Stars: Peter Dinklage, Nicolaj Coster-Waldau, Lena Headey, Emilia Clarke, Kit Harington, Aiden Gillen, Natalie Dormer, Stephen Dillane, Liam Cunningham, Carice Van Houten, John Bradley, Kristofer Hivju, Hannah Murray, Dean-Charles Chapman, Alfie Allen, Sophie Turner, Iwan Rheon, Gwendoline Christie, Jerome Flynn, Michiel Huisman, Iain Glen, Peter Vaughan, Diana Rigg, Jonathan Pryce, Nell Tiger Free, Joel Fry, Owen Teale, Keisha Castle-Hughes, Eugene Simon
Writers: David Benioff & D.B. Weiss, series created by David Benioff & D.B. Weiss, based on George R.R. Martin’s “A Song of Ice and Fire”
Director: Miguel Sapochnik
Network: HBO, Sundays @ 9 PM
Original Airdate: May 24, 2015
What the GAME OF THRONES episode “The Gift” lacks in big action sequences – yes, we get pit fights and Sam (John Bradley) trying to defend Gilly (Hannah Murray), but these are scant by the series’ standards – it more than makes up for in major drama. We lose well-loved Maester Aemon (Peter Vaughan). We get the return of Ghost. We get more Diana Rigg as Lady Olenna. We get the first meeting of Daenerys Targaryen (Emilia Clarke) and Tyrion Lannister (Peter Dinklage), which has awesome implications. And we get – praise the Seven – the beginning of the comeuppance of Cersei (Lena Headey).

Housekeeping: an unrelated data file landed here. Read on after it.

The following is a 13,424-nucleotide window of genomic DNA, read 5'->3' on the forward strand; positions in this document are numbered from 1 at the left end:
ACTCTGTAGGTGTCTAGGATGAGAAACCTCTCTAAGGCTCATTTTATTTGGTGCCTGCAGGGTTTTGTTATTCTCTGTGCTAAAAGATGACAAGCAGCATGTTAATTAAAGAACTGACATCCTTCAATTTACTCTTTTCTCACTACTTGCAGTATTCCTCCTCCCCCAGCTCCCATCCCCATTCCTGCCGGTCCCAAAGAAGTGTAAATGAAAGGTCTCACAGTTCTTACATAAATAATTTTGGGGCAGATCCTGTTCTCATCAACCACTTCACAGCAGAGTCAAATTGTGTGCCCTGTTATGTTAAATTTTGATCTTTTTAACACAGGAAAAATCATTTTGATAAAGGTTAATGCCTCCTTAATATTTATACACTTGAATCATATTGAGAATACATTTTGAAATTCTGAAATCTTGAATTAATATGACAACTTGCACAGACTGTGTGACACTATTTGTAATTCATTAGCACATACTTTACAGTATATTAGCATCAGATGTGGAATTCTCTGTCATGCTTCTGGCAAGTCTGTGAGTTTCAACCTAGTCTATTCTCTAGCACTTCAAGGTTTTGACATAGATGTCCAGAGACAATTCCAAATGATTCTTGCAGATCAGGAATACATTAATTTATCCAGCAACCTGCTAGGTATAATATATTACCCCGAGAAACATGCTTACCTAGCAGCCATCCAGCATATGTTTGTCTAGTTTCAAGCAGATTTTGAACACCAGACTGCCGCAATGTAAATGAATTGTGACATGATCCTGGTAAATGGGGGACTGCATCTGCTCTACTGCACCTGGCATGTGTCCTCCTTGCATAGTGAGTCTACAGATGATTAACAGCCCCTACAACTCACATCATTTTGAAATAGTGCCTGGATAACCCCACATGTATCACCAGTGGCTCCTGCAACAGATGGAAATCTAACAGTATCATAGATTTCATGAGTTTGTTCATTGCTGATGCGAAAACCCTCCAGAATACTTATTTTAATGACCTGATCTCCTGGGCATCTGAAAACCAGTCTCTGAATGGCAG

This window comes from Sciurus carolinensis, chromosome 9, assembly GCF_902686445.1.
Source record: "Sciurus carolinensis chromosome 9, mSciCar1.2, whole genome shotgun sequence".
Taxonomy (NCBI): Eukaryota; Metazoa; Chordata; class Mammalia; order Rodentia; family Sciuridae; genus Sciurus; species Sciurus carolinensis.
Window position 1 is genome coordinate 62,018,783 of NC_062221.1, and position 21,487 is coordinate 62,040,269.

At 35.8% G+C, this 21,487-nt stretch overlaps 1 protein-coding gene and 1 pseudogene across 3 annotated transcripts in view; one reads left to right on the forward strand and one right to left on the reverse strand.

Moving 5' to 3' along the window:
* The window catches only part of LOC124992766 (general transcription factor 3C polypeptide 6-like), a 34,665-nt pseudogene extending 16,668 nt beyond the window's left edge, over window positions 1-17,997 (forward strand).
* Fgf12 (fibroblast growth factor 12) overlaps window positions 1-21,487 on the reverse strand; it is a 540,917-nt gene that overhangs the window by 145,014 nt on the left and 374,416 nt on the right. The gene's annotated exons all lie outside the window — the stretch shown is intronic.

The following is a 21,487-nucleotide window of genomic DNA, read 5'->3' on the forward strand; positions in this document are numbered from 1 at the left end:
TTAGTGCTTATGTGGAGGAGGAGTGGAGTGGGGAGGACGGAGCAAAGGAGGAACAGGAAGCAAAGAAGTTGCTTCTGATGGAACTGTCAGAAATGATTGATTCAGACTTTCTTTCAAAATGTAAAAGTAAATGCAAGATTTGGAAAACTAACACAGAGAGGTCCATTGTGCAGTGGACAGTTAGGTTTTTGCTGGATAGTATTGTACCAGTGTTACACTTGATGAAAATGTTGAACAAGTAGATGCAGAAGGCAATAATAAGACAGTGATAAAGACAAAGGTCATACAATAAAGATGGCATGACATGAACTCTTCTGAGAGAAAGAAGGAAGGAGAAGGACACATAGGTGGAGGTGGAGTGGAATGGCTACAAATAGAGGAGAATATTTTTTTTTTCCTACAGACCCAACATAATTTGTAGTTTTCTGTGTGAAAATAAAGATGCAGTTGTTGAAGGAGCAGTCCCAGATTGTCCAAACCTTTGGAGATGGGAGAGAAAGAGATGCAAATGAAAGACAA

At the Wall, Lord Commander Jon Snow (Kit Harington) and Wildling Tormund Giantsbane (Kristofer Hivju) head out to try to rally the Wildling clans. Jon leaves First Ranger Alliser Thorne (Owen Teale) in charge.